#647: Shoelaces

June 15th, 2016

It’s a story that takes longer to tell than it took to happen.

A blink of an eye, the tick of a clock, the nervous lip-chew of a man who spoke broken English and it was done. I snapped the phone shut and told him as best I could that the ambulance was on its way.

It’s a story I’ve tried to forget, too.

It was years ago, so long it’s mentally dated by who was living where with whom then. I was coming from a friend’s apartment in Humboldt Park, a nice little night of balcony beers and jokes.

A guy I didn’t know, but who was a friend of my friends so probably not a knife murderer, offered me a ride. We were walking to his car when two men ran out of a nearby home.

One screamed to call 911 or he thrust a phone in my face. He asked if I spoke Spanish or just called “Help me, help me. My son.”

It all happened so fast so late so many years ago I don’t remember the order. I just knew that soon I was on the phone trying to translate garbled, stumbled Spanish to an English-speaking 911 operator.

One thing I remember clearly is the man kept going back and forth on whether it was his son. It was his son. It wasn’t. It was. It wasn’t.

“He hung hisself,” the man said.

“Jesus,” I said, repeating what the man said to the operator, sure in my head they have Spanish-speakers on staff but not wanting to make an issue right now.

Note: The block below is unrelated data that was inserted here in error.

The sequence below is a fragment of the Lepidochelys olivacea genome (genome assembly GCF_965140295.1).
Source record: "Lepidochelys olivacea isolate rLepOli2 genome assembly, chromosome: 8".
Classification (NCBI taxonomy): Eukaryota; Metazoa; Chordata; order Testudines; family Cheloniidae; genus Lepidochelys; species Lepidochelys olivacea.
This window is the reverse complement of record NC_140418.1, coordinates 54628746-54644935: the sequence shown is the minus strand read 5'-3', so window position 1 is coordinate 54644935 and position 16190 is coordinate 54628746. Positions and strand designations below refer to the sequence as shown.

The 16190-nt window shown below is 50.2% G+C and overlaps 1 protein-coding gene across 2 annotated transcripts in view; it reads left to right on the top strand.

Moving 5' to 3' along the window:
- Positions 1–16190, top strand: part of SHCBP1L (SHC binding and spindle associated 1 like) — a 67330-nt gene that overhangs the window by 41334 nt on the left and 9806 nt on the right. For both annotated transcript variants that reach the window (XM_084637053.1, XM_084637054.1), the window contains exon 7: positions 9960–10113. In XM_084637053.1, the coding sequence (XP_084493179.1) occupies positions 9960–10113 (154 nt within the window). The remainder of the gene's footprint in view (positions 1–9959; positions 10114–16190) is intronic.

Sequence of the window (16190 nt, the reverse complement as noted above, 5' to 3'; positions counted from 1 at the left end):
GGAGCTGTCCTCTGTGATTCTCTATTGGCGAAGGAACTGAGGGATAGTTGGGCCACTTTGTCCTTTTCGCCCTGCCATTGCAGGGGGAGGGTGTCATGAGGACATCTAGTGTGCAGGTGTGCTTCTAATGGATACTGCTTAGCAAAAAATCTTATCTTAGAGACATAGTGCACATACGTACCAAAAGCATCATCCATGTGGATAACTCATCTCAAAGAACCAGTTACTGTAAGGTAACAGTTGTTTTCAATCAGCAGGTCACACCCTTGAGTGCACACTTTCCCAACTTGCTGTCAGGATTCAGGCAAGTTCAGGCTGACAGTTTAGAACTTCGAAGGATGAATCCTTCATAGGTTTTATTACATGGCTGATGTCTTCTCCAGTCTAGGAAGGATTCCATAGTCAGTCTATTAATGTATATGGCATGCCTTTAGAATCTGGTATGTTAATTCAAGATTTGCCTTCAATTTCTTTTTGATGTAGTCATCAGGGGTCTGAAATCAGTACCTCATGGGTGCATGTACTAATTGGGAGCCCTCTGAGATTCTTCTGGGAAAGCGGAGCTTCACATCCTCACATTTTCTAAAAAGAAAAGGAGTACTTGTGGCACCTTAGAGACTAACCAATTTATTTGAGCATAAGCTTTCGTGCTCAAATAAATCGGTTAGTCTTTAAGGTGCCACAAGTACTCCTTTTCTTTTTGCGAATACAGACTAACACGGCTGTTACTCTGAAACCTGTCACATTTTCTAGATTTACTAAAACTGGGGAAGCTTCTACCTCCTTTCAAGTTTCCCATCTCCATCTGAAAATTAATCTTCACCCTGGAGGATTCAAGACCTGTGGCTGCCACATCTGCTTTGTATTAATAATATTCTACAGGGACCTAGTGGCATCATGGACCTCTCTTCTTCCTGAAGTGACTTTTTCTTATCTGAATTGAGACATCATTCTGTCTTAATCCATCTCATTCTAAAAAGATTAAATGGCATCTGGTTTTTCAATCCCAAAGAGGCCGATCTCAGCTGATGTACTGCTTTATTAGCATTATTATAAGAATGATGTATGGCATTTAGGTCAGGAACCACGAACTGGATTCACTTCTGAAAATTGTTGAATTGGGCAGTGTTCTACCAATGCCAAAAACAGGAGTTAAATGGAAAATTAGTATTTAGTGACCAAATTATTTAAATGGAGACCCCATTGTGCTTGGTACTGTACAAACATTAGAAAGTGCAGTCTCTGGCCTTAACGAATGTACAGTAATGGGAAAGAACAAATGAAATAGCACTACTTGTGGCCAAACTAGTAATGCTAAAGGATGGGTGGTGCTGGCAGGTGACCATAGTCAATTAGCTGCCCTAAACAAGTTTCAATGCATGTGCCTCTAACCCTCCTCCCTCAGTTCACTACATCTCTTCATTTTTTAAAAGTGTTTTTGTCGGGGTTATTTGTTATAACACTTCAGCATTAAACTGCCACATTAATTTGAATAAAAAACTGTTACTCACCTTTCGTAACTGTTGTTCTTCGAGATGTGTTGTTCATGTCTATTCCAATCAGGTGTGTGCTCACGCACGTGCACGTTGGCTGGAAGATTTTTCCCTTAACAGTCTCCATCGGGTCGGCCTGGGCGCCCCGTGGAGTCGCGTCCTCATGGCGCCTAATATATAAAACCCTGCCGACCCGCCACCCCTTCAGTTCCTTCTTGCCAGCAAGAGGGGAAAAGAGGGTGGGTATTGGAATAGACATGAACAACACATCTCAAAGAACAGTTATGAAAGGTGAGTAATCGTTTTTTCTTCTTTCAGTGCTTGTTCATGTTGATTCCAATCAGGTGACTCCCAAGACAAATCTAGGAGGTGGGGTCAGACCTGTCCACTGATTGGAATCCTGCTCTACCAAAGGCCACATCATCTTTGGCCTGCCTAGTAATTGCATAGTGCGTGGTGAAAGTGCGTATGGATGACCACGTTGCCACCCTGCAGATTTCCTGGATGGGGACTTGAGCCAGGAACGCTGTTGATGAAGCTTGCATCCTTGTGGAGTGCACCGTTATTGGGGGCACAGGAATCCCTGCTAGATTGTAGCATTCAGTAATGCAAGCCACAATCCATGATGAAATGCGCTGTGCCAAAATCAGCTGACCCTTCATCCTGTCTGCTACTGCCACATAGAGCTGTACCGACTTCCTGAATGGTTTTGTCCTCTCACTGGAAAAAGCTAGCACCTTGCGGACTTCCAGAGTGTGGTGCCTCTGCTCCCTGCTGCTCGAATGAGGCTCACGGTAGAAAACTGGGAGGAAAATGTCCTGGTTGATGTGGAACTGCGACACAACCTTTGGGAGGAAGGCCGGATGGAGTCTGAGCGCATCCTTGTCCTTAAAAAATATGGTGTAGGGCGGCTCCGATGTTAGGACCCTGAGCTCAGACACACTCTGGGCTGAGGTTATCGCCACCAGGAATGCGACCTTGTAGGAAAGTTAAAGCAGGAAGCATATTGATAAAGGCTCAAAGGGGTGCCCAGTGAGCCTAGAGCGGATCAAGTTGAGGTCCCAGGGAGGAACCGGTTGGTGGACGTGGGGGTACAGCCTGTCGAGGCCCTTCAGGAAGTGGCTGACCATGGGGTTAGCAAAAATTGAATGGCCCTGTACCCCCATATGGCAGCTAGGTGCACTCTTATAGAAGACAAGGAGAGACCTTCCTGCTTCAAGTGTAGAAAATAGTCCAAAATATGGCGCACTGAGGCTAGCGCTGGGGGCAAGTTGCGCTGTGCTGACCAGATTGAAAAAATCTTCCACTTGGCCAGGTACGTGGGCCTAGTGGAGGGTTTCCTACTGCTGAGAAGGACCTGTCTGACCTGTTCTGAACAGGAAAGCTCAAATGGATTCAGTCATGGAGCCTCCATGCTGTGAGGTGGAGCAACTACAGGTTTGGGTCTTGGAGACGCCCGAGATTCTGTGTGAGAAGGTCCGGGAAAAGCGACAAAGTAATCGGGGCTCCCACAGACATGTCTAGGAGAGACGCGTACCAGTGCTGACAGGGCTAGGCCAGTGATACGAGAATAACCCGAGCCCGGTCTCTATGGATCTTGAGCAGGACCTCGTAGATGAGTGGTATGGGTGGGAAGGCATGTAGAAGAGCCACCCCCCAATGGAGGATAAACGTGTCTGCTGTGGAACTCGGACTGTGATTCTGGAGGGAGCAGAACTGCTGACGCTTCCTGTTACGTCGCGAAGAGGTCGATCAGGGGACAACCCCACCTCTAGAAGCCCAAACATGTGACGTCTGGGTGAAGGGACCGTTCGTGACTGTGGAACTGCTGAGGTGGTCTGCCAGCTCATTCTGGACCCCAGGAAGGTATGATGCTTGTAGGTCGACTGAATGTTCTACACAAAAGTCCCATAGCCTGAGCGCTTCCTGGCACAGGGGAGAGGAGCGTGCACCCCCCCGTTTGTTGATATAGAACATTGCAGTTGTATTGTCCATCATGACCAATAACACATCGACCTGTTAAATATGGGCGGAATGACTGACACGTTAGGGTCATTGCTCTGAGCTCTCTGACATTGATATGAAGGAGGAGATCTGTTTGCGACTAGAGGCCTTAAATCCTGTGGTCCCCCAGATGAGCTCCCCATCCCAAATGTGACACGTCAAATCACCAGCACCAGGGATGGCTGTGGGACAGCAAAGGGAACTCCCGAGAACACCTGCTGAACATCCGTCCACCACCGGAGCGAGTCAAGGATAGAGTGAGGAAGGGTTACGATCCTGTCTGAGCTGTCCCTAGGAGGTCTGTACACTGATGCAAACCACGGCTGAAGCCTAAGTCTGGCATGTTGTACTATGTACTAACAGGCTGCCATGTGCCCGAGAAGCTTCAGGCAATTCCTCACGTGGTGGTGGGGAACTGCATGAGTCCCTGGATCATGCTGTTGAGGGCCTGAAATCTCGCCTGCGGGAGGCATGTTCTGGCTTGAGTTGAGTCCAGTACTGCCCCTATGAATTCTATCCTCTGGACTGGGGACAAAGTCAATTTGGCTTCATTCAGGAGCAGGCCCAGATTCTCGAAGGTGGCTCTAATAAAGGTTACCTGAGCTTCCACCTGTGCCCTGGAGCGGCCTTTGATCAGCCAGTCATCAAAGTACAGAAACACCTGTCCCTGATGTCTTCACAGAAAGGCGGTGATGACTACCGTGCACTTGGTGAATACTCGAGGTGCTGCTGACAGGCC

The other man stood back, leaning against the wall, shaking his head slowly. I could hear others moving in the house to watch and help the boy.

The 911 operator asked me to ask the man when it happened (a few minutes ago) whether the boy was still breathing (he was) and what he used.

“Like rope?” I asked as the man fumbled for the word, his bad English, my nonexistent Spanish. “Belt?”

His mouth moved in silence, his fingers made impotent little gestures as he tried to remember that word, that stupid English vocabulary word that suddenly was the most important word to know in the world.

“Shoelaces,” he said.

The 911 operator said an ambulance was coming. The man and his friend ran inside to see to the boy who was his son, was not his son, was, was not.

The friend of a friend and I looked at each other, looked around the now empty Humboldt street and walked to the car.

I later found out there’s a home for gay and lesbian teens somewhere in that area. It’s for children whose parents kicked them out. I’m pretty sure that’s the spot. Pretty sure.

I never found out if the boy lived or died.

I’m sure there are homophobes out there, people who recoil at the notion of love the way some shriek at snakes. But mostly it’s an inaccurate word, calling it fear when it’s just true, unbridled hate.

Hate for self, hate for others, hate for anything that doesn’t kowtow to the whims of some man-made god. 50 people are dead in Florida because of hate. We yell and scream our plans on Facebook — “It’s guns!” “It’s Islam!” “It’s America!” “It’s the concept of religion itself!” — as if this collection of former coworkers and people we knew in high school has any say in the matter.

But hate exists, and it’s able to buy an AR-15 military-grade semiautomatic machine gun whenever the hell it wants.

It’s able to make parents reject their children. It’s able to make an abandoned boy want to choke the life out of himself with whatever’s at hand. Rope or a belt. Or shoelaces.

But there is love. It exists. It’s there.

I saw it in a man calling for help on a Humboldt Park street, unable to say if the child hate orphaned and love brought to his care was or was not his son.

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